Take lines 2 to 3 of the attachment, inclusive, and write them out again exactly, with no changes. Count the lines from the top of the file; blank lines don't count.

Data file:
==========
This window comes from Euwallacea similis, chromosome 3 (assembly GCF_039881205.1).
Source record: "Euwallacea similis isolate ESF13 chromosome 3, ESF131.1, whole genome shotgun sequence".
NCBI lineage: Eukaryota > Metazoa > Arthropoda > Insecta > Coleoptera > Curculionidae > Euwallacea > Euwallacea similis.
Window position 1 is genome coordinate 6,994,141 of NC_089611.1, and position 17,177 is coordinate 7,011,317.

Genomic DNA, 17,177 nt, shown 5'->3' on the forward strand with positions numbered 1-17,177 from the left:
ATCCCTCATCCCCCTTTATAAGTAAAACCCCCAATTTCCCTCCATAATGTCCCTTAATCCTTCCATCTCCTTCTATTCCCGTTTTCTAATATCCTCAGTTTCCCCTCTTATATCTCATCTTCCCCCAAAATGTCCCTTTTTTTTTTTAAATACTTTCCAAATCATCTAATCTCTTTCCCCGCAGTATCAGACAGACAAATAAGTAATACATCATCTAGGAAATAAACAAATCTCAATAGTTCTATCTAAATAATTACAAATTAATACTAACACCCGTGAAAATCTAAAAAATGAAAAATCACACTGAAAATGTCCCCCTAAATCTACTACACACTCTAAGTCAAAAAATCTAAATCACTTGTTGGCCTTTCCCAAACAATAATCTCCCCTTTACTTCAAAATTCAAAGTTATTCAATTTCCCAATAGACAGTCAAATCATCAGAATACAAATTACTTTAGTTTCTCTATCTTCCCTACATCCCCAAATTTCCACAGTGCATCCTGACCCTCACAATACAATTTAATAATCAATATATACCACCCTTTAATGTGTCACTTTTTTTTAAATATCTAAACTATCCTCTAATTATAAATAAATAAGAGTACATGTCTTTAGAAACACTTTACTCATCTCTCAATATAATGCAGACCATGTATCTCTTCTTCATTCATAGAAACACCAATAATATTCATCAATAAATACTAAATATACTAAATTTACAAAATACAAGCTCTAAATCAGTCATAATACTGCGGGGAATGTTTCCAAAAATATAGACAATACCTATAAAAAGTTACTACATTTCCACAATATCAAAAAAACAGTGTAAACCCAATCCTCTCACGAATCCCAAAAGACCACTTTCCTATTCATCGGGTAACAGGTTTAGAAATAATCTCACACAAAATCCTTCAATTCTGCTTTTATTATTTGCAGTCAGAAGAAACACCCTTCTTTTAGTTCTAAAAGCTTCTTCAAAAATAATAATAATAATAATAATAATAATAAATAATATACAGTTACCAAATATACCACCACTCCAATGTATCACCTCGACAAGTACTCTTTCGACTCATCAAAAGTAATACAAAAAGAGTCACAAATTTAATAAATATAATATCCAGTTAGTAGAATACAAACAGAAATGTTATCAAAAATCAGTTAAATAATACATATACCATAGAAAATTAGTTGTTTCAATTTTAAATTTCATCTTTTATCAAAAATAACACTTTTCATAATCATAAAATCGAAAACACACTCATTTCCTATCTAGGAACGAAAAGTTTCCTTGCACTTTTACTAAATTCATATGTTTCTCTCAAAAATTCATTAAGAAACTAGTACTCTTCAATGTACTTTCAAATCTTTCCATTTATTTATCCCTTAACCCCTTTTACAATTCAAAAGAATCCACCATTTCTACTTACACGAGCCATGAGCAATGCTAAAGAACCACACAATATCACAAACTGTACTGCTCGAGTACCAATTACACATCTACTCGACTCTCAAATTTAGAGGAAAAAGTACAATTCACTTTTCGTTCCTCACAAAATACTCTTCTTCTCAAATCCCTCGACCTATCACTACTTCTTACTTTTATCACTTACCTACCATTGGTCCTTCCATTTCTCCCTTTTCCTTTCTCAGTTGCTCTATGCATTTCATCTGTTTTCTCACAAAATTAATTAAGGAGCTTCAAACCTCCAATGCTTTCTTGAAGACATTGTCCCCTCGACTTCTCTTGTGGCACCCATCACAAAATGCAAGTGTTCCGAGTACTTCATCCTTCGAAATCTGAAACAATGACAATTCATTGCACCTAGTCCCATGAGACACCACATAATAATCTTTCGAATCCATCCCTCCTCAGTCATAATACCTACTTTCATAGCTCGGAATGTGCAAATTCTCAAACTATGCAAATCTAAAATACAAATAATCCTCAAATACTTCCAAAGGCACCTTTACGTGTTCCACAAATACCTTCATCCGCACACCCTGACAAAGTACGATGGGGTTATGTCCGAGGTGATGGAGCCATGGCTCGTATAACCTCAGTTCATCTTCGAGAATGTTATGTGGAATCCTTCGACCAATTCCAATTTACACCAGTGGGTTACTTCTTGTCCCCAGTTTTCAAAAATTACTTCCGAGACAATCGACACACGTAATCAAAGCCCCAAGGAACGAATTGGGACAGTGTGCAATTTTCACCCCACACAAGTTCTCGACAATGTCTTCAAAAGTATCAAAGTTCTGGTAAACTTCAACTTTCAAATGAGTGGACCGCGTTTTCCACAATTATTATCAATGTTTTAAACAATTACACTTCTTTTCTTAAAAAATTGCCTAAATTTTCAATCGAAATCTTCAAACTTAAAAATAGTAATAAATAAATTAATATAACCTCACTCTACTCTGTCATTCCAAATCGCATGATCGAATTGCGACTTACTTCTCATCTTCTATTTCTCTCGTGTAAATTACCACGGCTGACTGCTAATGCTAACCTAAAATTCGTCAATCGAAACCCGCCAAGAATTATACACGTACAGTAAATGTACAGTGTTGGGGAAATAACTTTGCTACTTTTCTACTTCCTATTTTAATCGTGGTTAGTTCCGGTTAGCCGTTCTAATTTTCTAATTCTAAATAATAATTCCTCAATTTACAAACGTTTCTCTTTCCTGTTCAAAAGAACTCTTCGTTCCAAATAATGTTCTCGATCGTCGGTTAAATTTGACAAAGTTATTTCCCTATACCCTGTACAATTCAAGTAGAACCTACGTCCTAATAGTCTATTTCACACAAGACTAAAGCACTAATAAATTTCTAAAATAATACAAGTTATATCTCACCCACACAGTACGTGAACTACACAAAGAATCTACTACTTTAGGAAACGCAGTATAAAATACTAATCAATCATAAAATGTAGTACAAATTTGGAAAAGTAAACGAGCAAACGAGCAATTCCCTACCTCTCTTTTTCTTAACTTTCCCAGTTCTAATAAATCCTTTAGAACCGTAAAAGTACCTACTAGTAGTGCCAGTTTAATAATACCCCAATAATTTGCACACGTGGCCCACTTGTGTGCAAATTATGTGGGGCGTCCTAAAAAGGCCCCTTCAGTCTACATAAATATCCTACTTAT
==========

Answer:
Source record: "Euwallacea similis isolate ESF13 chromosome 3, ESF131.1, whole genome shotgun sequence".
NCBI lineage: Eukaryota > Metazoa > Arthropoda > Insecta > Coleoptera > Curculionidae > Euwallacea > Euwallacea similis.